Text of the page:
8 Nutrient-Packed Vitamin D Foods for Good Health

The body needs a constant supply of certain nutrients to remain healthy. Among these, vitamins often gain priority. These are chemicals that the body needs for different functions.

There are a few different vitamins that people do need to take into consideration. Studies have shown that the intake of specific vitamins may reduce the risk of cancer and cardiovascular disease1.

Vitamin D is one of the many nutrients that the human body relies on. The vitamin plays several roles in the human body.

A deficiency in vitamin D can also lead to several potential adverse effects. This includes weakness, fatigue, depression, cancer, heart disease, and even autoimmune conditions2.

We take a closer look at what vitamin D is in this post. We will also consider some of the health benefits that come with an adequate intake of the vitamin. The post also considers the best food sources of vitamin D.

What Is Vitamin D?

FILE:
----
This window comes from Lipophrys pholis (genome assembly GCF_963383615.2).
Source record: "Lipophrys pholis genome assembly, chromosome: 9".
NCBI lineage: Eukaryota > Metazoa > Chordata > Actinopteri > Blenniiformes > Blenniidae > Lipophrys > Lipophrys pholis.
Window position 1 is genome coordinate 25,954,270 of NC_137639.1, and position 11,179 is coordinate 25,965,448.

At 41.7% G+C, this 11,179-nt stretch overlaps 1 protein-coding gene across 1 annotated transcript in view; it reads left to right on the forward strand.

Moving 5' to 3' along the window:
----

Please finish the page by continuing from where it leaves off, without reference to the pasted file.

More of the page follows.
Vitamin D is one of the many vitamins that the body needs. The vitamin plays a relatively large number of roles in the human body. This is a fat-soluble vitamin. This means the vitamin depends on fat content in food for the body to absorb it effectively.

There are several ways for a person to increase vitamin D production. The nutrient is often referred to as the Sunshine Vitamin3. This is because the ultraviolet rays that are expelled from the sun can help the body make some vitamin D. When the sun’s rays fall on the skin, then the skin uses certain chemicals to produce vitamin D.

While many sources of vitamin D do exist, a large number of people do suffer a deficiency of this nutrient. One study4 found that the prevalence of vitamin D deficiency may be as high as 26.9% in some populations.